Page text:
Foxx: Highway Cuts Coming Aug. 1 Unless Congress Acts

WASHINGTON, DC - JULY 11: Anthony Foxx speaks after being ceremonially sworn in as Transportation Secretary, at the U.S. Department of Transportation, July 11, 2013 in Washington, DC. Foxx, the former mayor of Charlotte, North Carolina, was officially sworn in on July 2 and is the 17th Secretary of Transportation in U.S. history. 
National Journal
Billy House
July 1, 2014, 9:33 a.m.

Be­cause law­makers have not ac­ted to re­plen­ish the dwind­ling High­way Trust Fund, states will soon face a 28 per­cent cut in fed­er­al fund­ing for re­pairs to roads and bridges, warned Trans­port­a­tion Sec­ret­ary An­thony Foxx on Tues­day.

“These cash-man­age­ment pro­ced­ures will be­gin on Aug. 1, 2014, for pro­grams fun­ded out of the High­way Ac­count, with states re­ceiv­ing no­ti­fic­a­tion of their first pro­por­tion­al share on Aug. 11, 2014,” writes Foxx in his let­ter to trans­port­a­tion of­fi­cials in all 50 states.

However, in a blog on the de­part­ment’s web­site that ac­com­pan­ied the let­ter’s an­nounce­ment, Foxx also writes, “The good news, at least, is that Con­gress can still choose to act when they re­turn from re­cess.”

Foxx is re­fer­ring to what the Obama ad­min­is­tra­tion hopes will be law­makers’ ef­forts start­ing next week to find more money for the fund, which is pro­jec­ted be ex­hausted by Sept. 30. An 18.4 cent gas tax and oth­er fuel taxes have fin­anced the fund, but those have not been keep­ing up with in­fla­tion and the amount and costs of the pro­jects it has been fin­an­cing.

Foxx’s let­ter Tues­day is an ef­fort by the ad­min­is­tra­tion to turn up the heat on law­makers to find some ad­di­tion­al money. It tells state of­fi­cials that un­less a res­ol­u­tion is found, a new “cash man­age­ment plan” will be put in place at the start of Au­gust.

“Un­der the new plan, we’ll use the same per­cent­age each state is as­signed an­nu­ally to de­term­ine how much they’ll re­ceive of whatever is left in the fund,” writes Foxx. But he adds that states will not be paid their per­cent­age as they send in their bills, and, in­stead, “every two weeks as money from the gas tax trickles in­to the fund.”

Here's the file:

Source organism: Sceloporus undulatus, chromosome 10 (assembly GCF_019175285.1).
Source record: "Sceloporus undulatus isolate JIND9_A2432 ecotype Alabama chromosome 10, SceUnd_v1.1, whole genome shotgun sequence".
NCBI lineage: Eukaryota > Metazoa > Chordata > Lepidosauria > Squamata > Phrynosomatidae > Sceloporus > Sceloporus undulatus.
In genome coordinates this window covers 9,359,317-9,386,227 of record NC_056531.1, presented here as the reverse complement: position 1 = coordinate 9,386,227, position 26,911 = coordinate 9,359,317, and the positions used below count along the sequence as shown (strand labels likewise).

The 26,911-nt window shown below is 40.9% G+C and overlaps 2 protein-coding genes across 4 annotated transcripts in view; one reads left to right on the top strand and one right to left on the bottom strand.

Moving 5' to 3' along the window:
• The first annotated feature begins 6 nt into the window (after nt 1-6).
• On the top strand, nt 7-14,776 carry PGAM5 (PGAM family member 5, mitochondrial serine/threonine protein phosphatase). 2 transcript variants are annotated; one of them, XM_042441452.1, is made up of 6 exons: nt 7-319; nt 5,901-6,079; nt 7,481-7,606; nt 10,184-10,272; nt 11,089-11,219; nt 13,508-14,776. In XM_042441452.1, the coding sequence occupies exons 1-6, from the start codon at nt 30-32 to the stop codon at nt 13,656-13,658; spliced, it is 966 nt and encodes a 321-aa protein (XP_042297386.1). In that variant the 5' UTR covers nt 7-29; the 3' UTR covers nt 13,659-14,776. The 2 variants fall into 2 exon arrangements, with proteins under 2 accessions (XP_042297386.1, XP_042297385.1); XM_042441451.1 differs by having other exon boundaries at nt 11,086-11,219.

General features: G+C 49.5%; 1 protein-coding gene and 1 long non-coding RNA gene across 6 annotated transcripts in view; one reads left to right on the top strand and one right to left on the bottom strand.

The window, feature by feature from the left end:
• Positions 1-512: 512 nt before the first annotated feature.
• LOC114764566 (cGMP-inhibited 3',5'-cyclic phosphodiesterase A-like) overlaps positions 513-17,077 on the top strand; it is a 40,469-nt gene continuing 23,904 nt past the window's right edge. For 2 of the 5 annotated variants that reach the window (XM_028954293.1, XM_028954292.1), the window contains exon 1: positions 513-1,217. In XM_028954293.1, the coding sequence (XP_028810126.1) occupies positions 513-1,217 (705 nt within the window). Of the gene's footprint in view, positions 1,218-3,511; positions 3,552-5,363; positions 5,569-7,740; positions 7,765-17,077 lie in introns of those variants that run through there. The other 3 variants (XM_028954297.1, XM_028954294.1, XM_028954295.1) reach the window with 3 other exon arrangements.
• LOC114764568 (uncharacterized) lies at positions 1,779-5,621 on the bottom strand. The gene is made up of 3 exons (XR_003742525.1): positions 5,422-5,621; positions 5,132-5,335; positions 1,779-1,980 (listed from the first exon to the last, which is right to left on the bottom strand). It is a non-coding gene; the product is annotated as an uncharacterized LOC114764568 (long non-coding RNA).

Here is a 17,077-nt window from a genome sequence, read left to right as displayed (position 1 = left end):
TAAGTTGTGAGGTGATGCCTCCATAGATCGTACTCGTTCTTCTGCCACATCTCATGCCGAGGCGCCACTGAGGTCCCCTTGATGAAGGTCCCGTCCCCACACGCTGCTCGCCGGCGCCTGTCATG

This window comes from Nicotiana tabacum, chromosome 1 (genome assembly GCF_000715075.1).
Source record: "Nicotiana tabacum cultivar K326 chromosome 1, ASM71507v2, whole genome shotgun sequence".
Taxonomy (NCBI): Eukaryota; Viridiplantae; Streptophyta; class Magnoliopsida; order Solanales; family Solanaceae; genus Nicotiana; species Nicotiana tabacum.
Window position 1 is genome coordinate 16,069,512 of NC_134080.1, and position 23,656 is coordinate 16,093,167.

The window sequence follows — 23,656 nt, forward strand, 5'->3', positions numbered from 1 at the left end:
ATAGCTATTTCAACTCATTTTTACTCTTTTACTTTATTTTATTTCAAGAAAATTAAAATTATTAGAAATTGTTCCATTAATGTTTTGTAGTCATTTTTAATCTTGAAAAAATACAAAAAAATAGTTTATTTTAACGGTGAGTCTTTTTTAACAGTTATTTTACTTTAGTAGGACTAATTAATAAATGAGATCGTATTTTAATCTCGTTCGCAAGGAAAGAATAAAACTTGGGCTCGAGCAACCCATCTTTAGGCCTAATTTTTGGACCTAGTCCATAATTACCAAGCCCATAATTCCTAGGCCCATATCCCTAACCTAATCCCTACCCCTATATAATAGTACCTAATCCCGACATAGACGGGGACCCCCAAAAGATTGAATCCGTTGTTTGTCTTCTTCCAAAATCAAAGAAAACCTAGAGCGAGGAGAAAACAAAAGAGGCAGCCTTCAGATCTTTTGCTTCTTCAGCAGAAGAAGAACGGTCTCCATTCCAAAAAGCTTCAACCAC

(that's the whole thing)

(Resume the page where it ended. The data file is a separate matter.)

“On av­er­age, states will see a 28 per­cent drop in fed­er­al trans­port­a­tion dol­lars. De­pend­ing on how they man­age the funds, each state will feel the ef­fects dif­fer­ently, but every­one will feel the im­pact soon­er or later,” he writes.

The ad­min­is­tra­tion has pro­jec­ted that delays could hit hun­dreds of road pro­jects around the coun­try and im­pact thou­sands of jobs.

Foxx’s let­ter goes on to say that in the event that the short­fall con­tin­ues in­to the fall, the Mass Trans­it Ac­count will also reach a crit­ic­al point. “Should that oc­cur, the De­part­ment will be provid­ing spe­cif­ic guid­ance on the Fed­er­al Trans­it Ad­min­is­tra­tion’s ap­proach in man­aging the re­sources avail­able to trans­it agen­cies,” states Foxx’s let­ter.

But in his blog item, Foxx re­it­er­ates of the law­makers, “They still have some time.”

In the mean­time, some con­ser­vat­ive groups and Re­pub­lic­an law­makers are seiz­ing on the fund­ing short­fall as an op­por­tun­ity to re­open a policy de­bate over the fund it­self. And they are down­play­ing the dire warn­ings of not mov­ing quickly to re­plen­ish the fund as is while they en­gage in that de­bate.

In fact, many con­ser­vat­ives say it is time for Con­gress to con­sider “evolving” the fed­er­al gov­ern­ment out of some trans­port­a­tion de­cisions and to give more au­thor­ity to the states. They point to le­gis­la­tion — such as a meas­ure in­tro­duced by Sen. Mike Lee, R-Utah, and Rep. Tom Graves, R-Ga. — that would phase out the fed­er­al gas­ol­ine gas and turn over most of the fed­er­al trans­port­a­tion pro­gram to state­houses.